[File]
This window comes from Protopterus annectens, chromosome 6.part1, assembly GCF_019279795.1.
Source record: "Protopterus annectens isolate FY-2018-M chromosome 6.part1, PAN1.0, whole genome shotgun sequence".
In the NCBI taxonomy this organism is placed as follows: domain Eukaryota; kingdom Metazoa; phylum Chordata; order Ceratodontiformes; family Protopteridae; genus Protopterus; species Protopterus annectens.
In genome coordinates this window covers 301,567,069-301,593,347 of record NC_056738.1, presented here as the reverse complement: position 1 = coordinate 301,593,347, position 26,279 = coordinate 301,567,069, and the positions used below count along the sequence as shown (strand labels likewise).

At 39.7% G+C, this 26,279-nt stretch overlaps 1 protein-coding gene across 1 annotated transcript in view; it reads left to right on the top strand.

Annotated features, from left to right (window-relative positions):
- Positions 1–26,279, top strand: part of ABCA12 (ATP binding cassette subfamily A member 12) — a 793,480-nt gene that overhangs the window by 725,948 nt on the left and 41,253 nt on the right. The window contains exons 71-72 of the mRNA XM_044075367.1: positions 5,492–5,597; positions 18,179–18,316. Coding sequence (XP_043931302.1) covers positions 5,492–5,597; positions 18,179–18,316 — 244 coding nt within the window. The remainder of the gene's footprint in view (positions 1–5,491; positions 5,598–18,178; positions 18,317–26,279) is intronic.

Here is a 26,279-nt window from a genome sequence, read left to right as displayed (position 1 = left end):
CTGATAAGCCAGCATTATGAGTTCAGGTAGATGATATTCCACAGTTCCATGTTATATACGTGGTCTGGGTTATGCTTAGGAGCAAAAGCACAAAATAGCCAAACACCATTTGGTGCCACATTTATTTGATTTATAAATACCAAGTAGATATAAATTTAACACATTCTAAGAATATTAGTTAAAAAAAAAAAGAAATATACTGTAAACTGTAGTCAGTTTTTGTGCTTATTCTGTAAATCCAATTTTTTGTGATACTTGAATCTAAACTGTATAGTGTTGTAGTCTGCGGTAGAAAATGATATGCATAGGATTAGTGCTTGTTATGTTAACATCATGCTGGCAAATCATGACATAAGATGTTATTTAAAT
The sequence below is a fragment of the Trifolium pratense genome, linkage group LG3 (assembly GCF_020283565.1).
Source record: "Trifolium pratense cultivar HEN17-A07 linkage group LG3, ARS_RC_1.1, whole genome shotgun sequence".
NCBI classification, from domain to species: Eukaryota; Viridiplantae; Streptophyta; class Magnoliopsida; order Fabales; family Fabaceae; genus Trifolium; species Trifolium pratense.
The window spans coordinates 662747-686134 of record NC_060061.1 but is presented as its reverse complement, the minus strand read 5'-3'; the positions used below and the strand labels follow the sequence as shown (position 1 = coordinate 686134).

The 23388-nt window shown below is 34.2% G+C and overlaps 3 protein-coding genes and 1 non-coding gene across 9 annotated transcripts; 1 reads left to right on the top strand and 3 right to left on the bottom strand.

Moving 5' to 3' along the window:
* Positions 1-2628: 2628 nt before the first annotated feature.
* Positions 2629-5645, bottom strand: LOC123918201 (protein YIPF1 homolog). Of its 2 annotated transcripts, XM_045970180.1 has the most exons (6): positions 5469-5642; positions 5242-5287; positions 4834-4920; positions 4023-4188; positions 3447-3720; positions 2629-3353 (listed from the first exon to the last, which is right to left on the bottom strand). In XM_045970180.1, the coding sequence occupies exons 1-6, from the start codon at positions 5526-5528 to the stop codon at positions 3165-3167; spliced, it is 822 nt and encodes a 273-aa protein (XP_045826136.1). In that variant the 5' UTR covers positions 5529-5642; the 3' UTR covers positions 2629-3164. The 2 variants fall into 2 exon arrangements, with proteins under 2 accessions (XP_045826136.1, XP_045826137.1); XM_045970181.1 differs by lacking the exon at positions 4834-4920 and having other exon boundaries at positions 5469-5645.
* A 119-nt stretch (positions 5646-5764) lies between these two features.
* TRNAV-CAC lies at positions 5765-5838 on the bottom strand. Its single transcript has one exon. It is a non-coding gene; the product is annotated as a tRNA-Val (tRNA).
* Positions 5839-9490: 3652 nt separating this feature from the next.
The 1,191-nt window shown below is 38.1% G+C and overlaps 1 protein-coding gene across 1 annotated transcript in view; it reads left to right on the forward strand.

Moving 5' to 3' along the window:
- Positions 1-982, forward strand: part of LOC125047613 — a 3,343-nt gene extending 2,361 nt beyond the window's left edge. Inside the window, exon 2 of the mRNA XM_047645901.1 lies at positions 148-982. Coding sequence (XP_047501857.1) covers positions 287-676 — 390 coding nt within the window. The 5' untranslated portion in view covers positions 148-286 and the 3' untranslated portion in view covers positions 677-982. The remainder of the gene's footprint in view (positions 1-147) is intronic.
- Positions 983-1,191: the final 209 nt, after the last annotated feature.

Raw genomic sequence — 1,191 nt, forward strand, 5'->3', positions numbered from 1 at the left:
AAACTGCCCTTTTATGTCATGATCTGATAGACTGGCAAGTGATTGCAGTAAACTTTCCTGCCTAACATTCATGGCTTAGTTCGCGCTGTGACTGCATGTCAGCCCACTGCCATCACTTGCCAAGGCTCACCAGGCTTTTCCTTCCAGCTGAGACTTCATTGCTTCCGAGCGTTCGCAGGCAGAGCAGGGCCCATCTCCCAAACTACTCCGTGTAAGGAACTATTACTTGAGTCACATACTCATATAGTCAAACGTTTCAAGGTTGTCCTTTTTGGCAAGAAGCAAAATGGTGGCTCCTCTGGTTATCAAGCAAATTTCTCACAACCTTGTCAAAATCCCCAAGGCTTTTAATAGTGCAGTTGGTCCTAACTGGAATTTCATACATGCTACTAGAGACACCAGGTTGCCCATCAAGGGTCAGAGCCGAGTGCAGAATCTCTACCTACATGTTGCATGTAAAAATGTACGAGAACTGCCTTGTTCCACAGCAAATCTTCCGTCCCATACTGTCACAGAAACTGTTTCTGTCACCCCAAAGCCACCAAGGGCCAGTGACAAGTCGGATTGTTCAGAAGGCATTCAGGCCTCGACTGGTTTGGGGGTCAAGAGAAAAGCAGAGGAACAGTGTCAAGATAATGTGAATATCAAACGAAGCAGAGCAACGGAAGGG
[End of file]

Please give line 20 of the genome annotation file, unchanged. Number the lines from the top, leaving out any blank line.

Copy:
* Positions 5839-9490: 3652 nt separating this feature from the next.